- Sizing of the Tibial Component:
- generally, the tibial component is either larger or at least the same size as the femoral component;
- femoral overhang is a significant source of postoperative TKR pain;
- ref: Overhang of the Femoral Component in Total Knee Arthroplasty: Risk Factors and Clinical Consequences
- generally, the surgeon chooses the largest tibial component which allows for appropriate tibial rotation.
- ref: Maximizing Tibial Coverage Is Detrimental to Proper Rotational Alignment
- rotation of tibial component:
- avoid internal rotation of the tibial component:
- medially rotated tibial & femoral components have a high incidence of assoc postop patellar dislocation;
- if there is tendency for lateral subluxation, position of tibial component can be adjusted to more external rotation, producing
relative IR of tibial tubercle, lessening angle between quadriceps & patellar tendon, & thus lessening tendency of patella
to dislocate laterally; (see Q angle);
- note that too much external rotation of the tibial component can overhang laterally and cause impingement on the popliteus tendon;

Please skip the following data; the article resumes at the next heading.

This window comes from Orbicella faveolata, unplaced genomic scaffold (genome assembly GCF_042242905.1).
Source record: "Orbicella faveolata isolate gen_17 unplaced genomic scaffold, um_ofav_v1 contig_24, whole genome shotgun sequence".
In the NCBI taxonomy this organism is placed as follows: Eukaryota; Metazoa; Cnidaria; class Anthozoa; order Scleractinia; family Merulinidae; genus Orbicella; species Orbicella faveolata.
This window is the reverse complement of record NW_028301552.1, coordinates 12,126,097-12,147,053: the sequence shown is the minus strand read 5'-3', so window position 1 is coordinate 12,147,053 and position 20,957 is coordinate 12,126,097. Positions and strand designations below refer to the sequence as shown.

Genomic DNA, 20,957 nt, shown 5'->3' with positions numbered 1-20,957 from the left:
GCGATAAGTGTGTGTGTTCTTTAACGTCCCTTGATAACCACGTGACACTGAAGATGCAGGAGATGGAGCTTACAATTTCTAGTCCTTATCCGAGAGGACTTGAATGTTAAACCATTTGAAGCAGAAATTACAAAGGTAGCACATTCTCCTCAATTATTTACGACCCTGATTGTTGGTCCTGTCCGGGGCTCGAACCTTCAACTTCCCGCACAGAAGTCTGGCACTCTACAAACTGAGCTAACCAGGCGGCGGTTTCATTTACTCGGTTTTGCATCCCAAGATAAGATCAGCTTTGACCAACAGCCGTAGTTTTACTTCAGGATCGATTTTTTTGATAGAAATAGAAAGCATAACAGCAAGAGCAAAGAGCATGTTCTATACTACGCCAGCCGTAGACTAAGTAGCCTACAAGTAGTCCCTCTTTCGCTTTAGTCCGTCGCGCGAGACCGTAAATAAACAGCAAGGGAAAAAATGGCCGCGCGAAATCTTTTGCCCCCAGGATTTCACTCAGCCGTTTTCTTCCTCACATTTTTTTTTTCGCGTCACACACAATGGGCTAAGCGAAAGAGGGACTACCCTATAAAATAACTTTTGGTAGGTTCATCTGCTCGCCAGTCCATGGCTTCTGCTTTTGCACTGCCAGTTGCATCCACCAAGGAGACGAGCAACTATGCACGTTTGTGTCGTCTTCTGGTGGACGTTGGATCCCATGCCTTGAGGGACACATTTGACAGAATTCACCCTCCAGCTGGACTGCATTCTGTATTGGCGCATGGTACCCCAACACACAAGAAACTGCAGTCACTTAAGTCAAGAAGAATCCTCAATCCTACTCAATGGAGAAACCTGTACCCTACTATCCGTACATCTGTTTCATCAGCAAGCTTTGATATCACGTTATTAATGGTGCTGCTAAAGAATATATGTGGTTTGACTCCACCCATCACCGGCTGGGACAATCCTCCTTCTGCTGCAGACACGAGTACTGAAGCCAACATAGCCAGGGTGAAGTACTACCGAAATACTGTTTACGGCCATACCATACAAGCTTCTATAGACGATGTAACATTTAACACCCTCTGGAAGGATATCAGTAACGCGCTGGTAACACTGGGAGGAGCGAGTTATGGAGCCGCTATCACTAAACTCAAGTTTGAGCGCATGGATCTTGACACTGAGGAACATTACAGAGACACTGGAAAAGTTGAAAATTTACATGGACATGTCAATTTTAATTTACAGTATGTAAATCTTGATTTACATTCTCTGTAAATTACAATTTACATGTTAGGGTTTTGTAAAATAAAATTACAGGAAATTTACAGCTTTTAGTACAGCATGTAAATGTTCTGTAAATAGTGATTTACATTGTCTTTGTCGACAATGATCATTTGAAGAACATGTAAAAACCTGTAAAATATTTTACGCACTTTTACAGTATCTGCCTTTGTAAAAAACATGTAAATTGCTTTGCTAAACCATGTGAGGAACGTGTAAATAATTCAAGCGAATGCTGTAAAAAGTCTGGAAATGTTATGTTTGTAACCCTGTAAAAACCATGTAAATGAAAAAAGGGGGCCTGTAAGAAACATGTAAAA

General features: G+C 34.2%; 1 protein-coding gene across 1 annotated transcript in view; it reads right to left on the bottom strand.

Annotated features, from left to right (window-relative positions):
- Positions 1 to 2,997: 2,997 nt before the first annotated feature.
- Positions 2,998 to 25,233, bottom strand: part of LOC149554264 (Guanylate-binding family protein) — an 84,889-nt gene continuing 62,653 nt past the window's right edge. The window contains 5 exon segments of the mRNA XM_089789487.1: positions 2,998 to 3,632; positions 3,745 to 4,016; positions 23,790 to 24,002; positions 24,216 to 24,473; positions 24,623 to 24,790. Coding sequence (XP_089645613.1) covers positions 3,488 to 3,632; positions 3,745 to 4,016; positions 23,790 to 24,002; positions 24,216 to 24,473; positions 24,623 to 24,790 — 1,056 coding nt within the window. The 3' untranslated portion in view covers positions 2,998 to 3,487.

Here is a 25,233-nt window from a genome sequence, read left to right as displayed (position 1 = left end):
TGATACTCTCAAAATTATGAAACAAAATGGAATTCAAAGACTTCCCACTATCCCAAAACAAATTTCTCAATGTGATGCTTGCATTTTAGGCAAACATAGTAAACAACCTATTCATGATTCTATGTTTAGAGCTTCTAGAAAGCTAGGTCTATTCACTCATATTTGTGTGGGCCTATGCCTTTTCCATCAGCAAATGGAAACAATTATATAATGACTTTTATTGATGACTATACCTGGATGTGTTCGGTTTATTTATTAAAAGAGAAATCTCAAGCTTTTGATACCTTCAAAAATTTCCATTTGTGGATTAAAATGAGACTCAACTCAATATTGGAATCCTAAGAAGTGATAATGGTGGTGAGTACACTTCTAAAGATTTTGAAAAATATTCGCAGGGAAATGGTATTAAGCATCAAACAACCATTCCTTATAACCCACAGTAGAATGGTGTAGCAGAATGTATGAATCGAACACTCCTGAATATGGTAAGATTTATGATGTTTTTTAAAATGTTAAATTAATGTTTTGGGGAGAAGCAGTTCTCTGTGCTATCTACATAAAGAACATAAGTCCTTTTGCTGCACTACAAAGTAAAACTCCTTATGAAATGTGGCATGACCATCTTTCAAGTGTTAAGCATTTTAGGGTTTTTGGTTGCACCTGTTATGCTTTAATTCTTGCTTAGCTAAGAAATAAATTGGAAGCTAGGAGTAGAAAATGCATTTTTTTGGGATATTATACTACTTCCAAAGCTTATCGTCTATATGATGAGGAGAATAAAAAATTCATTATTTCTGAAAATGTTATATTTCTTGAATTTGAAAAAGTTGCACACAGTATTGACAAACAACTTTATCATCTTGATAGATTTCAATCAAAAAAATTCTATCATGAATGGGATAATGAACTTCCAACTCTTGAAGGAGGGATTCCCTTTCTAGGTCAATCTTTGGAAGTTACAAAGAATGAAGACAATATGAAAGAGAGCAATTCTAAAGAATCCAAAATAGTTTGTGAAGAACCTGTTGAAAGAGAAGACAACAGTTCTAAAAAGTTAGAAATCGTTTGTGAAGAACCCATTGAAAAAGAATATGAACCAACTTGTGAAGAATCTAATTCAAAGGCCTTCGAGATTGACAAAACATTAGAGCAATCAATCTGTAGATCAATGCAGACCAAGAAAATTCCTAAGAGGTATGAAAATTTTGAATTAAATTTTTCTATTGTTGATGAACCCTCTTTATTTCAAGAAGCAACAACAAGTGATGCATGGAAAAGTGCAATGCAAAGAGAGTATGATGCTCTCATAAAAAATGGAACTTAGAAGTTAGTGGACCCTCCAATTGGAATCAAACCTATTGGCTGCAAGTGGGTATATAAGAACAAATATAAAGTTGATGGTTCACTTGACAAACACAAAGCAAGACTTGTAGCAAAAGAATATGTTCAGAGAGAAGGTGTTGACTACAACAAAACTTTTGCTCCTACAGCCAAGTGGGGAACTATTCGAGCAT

- medial lateral translation:
- goal is to provide maximum coverage &, when possible, have component extend to the cortical margins;
- laterally dislocated soft tissues tend to push trial component medially, which is resolved by adequate retraction;
- medial overhang is usually avoided but the literature shows that overhang by itself does not correlate with pain;
- slight lateral translation of the tibial component helps to centralize patellar tracking;
- note that too much external rotation of the tibial component can overhang laterally and cause impingement on
the popliteus tendon;
- of note, femoral overhang has been shown to be a much more important cause of pain than tibial overhang.
- Tibial component overhang in total knee replacement: incidence and functional outcomes.
- The effect of tibial component sizing on patient reported outcome measures following uncemented total knee replacement.
- The impact of tibial component overhang on outcome scores and pain in total knee replacment.
- Overhang of the femoral component in total knee arthroplasty: risk factors and clinical consequences.
- anterior posterior translation:
- goal is to provide maximum coverage;
- if symmetric component is sized to fit AP length of medial plateau, comonent will either overhang posteriorly on the lateral
plateau or have a tendency to internally rotate;
- the solution is to compromise in AP coverage, rather than allow overhang or internal rotation;
- appropriately sized component is then placed as posteriorly as possible;
- this will in effect shift the tibial tubercle anteriorly, which will decrease patello-femoral contact pressures
- ref: Anteroposterior positioning of the tibial component and its effect on the mechanics of patellofemoral contact.